Changing hearts and minds in Mexico: a cognitive-jurisprudential approach to legal education reform in a legal system in transition
Voyatzis Hernandez, Xochiquetzal Panagia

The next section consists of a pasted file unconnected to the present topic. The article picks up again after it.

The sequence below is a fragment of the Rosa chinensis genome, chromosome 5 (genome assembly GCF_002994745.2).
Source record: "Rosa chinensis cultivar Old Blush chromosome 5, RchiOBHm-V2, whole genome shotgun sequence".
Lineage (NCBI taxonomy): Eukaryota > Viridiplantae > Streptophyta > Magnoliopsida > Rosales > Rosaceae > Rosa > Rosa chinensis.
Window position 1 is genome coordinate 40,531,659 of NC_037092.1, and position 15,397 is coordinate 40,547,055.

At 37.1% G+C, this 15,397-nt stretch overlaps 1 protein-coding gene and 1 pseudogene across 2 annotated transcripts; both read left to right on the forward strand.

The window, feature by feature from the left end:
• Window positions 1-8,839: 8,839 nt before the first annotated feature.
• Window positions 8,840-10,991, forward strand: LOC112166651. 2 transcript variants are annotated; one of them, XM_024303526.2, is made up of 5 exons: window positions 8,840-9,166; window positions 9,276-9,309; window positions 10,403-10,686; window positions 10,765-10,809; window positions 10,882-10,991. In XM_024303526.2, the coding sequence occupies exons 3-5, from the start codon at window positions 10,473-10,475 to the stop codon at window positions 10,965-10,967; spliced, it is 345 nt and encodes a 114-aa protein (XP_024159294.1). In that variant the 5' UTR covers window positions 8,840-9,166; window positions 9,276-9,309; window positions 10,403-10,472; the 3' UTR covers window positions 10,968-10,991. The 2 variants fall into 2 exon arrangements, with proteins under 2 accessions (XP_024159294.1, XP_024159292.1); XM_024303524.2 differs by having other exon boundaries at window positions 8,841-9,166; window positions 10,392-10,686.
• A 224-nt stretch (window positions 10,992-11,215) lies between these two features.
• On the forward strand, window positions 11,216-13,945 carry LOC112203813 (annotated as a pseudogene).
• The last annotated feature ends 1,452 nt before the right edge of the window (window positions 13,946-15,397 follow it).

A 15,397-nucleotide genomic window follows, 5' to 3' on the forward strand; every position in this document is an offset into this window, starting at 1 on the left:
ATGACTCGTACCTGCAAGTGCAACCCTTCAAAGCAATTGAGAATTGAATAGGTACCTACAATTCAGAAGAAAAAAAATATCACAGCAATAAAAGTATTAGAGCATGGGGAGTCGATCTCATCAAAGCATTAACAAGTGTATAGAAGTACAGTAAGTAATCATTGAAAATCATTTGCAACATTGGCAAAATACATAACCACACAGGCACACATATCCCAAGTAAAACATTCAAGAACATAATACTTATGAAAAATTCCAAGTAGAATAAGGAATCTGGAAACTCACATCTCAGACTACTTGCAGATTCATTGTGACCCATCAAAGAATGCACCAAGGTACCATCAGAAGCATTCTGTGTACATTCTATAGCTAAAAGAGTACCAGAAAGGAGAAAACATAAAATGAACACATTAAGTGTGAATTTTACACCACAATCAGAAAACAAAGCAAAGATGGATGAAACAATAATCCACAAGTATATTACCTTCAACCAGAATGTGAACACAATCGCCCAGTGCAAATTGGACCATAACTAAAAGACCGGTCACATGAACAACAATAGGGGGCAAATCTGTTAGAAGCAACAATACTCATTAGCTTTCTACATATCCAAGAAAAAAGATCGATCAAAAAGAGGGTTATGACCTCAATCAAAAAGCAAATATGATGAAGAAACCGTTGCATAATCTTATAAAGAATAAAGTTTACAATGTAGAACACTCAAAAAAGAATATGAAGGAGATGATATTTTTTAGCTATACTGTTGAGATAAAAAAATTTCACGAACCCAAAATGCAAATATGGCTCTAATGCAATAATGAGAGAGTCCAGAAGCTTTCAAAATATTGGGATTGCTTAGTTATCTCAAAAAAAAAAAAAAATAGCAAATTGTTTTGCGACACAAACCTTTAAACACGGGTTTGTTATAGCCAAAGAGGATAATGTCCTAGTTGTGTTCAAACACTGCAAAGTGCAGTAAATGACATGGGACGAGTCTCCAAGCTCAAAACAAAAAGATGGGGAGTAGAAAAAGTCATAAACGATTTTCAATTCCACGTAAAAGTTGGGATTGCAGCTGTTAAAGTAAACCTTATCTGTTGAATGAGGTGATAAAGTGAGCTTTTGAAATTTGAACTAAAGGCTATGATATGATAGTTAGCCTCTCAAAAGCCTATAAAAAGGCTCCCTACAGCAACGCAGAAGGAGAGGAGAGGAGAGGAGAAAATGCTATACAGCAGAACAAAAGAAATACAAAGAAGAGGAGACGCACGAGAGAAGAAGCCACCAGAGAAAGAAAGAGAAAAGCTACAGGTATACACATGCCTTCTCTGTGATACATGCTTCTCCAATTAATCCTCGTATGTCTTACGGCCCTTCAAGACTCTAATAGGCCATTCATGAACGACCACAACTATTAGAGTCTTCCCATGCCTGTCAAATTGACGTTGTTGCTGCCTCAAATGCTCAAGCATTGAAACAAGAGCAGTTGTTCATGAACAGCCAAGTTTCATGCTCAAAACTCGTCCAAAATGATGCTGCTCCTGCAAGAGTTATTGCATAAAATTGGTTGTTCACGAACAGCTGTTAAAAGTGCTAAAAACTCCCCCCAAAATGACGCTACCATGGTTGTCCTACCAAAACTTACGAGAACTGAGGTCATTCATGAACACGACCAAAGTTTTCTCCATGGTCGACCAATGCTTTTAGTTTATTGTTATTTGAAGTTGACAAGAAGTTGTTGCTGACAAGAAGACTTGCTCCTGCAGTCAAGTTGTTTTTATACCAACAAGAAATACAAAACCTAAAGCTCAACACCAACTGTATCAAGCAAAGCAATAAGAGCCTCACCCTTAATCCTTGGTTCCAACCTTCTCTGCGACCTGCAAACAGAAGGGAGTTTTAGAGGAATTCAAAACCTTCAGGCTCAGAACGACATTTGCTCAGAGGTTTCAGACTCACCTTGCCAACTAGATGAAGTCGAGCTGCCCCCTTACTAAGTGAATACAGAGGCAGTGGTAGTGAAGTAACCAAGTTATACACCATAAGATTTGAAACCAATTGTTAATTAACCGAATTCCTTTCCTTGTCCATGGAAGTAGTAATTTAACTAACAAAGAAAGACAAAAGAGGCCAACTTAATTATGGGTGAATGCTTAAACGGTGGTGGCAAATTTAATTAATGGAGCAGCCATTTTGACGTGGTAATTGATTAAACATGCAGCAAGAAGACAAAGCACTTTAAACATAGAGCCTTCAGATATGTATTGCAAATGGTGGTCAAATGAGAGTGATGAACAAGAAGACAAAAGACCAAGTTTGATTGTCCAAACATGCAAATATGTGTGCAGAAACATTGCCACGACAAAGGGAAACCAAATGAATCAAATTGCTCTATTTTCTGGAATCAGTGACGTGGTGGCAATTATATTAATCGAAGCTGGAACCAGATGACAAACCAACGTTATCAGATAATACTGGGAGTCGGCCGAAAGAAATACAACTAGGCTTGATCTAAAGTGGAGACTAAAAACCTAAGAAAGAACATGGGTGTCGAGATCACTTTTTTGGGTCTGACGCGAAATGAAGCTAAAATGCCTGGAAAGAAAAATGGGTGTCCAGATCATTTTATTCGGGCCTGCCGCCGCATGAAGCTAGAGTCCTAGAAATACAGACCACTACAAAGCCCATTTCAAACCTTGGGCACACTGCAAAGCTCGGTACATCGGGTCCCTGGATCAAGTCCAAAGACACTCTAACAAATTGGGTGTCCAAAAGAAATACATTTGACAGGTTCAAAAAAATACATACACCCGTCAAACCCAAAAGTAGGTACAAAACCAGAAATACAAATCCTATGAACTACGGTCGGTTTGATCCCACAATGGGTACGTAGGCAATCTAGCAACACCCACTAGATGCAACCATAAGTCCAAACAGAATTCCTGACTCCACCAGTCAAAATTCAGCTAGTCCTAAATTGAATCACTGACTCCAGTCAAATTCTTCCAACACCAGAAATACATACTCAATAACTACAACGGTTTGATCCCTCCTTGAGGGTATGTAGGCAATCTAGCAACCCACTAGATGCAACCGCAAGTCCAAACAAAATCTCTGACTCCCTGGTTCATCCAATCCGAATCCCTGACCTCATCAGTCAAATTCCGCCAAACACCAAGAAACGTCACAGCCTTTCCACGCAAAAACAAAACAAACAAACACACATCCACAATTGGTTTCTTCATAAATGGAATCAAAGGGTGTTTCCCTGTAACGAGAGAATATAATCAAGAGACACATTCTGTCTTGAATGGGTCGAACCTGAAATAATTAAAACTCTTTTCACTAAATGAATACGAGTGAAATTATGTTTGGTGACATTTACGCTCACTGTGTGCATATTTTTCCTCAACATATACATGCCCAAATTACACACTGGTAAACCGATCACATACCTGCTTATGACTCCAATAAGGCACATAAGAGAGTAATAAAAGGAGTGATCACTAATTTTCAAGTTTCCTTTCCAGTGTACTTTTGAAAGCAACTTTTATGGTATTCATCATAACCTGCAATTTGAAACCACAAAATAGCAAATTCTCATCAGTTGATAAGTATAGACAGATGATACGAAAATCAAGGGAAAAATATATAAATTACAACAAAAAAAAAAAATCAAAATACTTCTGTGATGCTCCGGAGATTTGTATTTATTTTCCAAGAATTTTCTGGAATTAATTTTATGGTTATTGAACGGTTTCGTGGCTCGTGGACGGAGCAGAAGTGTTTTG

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The starting assumption of this thesis is that to fully understand legal practices – including legal reasoning – we need to get a grasp of the complex body of knowledge into which they are immersed. Legal studies have often assumed that legal knowledge can be reduced to the knowledge of legal rules. This research departs from this perspective and argues for an understanding of legal knowledge that includes the complex set of conceptual, procedural and affective considerations which shape legal practices in general, and legal reasoning in particular. Herein we argue that not only legal knowledge is wider than the knowledge of rules, but that there are also some aspects of legal practice that cannot be properly addressed by explicitly drafted legal rules. We purport to build such an account upon epistemologically-informed comparative legal perspectives and insights of the cognitive sciences, by way of discussing a particular factual problem. The case to be studied in this thesis is the apparent loss of certainty in Mexican legal practice, when legal professionals engage in precedent-based reasoning. The situation, which was first reported in 2006, has remained broadly unexplored, and by default has been reputed as a problem concerning the set of explicit rules that regulate the system of legal precedents in that national context. We argue that the situation cannot be fully comprehended and remedied if we exclusively focus on the dimension of legal rules, but that it would be better understood if we direct our attention to the deeper knowledge structures in which that practice is immersed. This thesis builds a case for a broadened approach to legal knowledge by unveiling the historically built knowledge structures in which the Mexican understanding of precedents is embedded. As we shall see, this particular framework has acted as a deterrent to precedent-based reasoning, as accounted by a set of theories of law and legal reasoning. By focusing on the several processes of legal change and the collateral epistemic revisions that Mexican legal professionals seem to be experiencing for the past decades, this thesis argues that changing deeply embedded knowledge structures is a difficult task that needs to be supported by revising the processes of knowledge construction, and most importantly legal education.